Bremer River, near Callington
2015 Aquatic Ecosystem Condition Report
Permanently wet, moderately freshwater stream with slow-flowing habitats in autumn and areas of faster-flowing riffles present in spring
Moderately diverse macroinvertebrate community with one sensitive stonefly
Obvious signs of moderate nutrient enrichment
Riparian vegetation was mostly introduced grasses, reeds and lignum
About the location
Bremer River is a large stream in the southern Mount Lofty Ranges, rising east of Harrogate and flowing in a southerly direction where it ultimately discharges into Lake Alexandrina. The major land uses are sheep grazing and cropping. The monitoring site was located at the Jaensch Road ford, about six kilometres south of Callington.
The river was given a fair rating because the site sampled showed moderate changes in ecosystem structure and some changes to the way the ecosystem functions. There was evidence of human disturbance, including nutrient enrichment, fine sediment deposition and poor riparian habitat.
A moderately diverse community of about 35 species of macroinvertebrates (19 species in autumn and 26 in spring) was collected or seen from the flowing river, 1.4-8 metres wide and over 1 metre deep, in autumn and spring 2015. The river consisted of slow-flowing pool and riffle habitats in autumn and flowing pools and areas of fast-flowing riffle habitats in spring. The community was dominated by species tolerant to poor water quality such as caddisflies (Triplectides australicus) and waterbugs (Micronecta) in the pools in autumn, whereas the same habitats in spring were dominated by amphipods (Austrochiltonia), introduced snails (Physiella) and chironomids. The flowing riffle habitats were dominated by sensitive, flow-dependent species such as blackflies (Simulium ornatipes) and stoneflies (Riekoperla naso) in autumn but in spring these habitats supported large numbers of amphipods and chironomids. Many other species were present in smaller numbers during the year, including worms, mites (including Coaustraliobates, Limnesia and Arrenurus), snails (mostly introduced Physiella), freshwater shrimp, yabbies, amphipods, beetles and chironomids. A few notable taxa were collected at the site including rare, sensitive and flow-dependent elmid beetles and larvae (Coxelmis v. fasciatus) and the sensitive stonefly and flow-dependent blackfly larvae. A single Flathead Gudgeon (Philypnodon grandiceps) was the only fish recorded from the site in autumn.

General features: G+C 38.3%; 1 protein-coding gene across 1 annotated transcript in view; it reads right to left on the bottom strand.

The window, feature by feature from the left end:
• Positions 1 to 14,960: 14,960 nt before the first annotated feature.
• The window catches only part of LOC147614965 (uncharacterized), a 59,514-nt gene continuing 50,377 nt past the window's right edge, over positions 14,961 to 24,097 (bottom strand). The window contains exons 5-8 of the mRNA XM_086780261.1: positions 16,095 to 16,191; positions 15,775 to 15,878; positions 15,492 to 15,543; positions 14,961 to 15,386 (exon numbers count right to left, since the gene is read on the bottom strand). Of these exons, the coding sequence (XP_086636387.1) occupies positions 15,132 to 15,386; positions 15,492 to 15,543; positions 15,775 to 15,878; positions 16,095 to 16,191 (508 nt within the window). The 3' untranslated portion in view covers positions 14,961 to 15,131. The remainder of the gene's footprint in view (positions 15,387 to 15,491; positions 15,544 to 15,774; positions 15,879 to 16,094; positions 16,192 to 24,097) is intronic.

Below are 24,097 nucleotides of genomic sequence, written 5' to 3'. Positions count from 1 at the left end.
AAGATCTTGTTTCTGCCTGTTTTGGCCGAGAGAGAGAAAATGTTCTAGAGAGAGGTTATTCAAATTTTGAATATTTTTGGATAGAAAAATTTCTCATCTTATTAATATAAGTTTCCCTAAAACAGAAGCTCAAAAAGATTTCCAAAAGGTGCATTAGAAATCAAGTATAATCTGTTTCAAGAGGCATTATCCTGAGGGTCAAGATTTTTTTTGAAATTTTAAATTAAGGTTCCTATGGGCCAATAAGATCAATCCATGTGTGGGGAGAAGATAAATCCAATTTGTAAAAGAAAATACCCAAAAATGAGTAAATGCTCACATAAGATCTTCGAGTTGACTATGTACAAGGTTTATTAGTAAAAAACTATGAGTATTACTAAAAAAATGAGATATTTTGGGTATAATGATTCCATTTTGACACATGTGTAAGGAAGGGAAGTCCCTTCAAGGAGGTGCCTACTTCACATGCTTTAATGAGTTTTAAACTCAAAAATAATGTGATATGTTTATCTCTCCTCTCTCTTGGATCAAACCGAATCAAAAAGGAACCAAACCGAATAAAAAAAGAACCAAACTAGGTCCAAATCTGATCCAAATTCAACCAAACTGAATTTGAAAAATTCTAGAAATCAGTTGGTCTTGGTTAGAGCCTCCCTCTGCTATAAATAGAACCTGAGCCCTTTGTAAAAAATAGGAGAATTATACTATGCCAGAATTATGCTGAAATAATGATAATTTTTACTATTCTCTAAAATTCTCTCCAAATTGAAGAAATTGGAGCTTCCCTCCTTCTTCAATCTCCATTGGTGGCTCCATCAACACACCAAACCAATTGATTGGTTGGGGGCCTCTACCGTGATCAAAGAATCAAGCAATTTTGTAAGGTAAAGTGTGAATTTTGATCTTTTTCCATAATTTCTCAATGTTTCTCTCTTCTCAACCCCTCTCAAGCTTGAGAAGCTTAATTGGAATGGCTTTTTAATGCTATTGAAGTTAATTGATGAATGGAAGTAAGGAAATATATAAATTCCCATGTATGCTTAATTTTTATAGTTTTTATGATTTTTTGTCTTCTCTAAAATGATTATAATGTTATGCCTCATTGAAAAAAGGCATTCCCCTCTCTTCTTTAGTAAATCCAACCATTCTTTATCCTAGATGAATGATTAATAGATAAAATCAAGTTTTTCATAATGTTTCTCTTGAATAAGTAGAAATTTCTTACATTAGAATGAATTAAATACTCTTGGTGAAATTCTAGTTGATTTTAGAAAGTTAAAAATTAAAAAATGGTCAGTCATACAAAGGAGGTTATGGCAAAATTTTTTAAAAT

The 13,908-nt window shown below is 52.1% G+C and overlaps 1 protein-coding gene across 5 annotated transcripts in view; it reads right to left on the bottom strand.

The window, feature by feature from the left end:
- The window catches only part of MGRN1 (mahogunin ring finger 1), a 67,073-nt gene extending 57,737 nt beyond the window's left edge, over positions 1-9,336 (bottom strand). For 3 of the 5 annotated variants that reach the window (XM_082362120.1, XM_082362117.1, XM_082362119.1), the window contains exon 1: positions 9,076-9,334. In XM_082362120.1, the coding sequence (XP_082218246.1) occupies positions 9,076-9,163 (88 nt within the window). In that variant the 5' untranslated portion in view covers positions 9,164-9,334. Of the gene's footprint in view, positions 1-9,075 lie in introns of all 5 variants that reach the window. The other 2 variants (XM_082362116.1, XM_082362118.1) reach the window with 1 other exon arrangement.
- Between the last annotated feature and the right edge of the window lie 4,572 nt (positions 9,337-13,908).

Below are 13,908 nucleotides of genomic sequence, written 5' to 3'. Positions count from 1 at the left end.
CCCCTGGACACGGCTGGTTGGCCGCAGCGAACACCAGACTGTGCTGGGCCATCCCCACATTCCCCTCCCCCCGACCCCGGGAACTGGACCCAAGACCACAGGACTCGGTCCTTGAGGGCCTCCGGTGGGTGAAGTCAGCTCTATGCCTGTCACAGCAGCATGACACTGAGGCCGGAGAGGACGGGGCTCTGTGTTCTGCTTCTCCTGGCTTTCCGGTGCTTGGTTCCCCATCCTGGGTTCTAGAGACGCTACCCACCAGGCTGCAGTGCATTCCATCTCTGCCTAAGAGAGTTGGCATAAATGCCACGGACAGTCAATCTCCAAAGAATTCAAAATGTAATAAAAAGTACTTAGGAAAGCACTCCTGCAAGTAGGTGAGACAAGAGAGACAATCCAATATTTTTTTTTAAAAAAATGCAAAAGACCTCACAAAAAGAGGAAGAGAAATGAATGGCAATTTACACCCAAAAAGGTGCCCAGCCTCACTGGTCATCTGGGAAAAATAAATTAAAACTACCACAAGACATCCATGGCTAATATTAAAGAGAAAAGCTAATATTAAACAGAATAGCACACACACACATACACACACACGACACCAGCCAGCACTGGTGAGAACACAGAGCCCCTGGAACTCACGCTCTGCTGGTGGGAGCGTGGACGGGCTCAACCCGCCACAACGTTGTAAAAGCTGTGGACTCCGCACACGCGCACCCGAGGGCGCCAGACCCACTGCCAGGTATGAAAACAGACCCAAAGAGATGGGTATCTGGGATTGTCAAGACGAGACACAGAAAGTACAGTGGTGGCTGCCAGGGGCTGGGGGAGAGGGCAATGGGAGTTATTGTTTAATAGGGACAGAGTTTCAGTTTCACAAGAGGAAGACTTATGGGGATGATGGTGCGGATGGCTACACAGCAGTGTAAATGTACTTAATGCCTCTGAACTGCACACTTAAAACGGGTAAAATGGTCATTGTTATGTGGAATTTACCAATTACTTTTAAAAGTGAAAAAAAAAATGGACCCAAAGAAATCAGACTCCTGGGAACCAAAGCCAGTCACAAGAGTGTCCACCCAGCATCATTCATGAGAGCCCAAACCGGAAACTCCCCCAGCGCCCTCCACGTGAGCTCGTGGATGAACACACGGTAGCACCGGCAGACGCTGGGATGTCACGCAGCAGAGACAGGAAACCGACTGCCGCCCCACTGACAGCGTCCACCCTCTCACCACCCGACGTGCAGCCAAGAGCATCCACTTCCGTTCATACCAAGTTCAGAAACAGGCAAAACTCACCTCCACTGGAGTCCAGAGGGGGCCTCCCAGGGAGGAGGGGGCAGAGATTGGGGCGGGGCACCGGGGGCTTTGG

The water was moderately fresh (salinity ranged from 1,140-1,502 mg/L), well oxygenated in autumn but poorly oxygenated in spring (25-67% saturation), clear and strongly coloured in spring, and with moderate to high concentrations of nutrients such as nitrogen (0.51-1.59 mg/L) and phosphorus (0.03-0.12 mg/L).
The sediments in the pools were dominated by living and dead detritus and silt, whereas the riffles comprised mostly detritus, boulder and silt. Samples taken from below the surface were grey silts and clays that did not release sulfide when tested, indicating the sediments were well oxygenated. A deposit of 1-5 centimetres of silt covered the streambed downstream from the ford in autumn but had increased to over 10 centimetres deep in spring; presumably this was caused by the deposition of fine sediment from the gravel road crossing the site during winter rainfall events.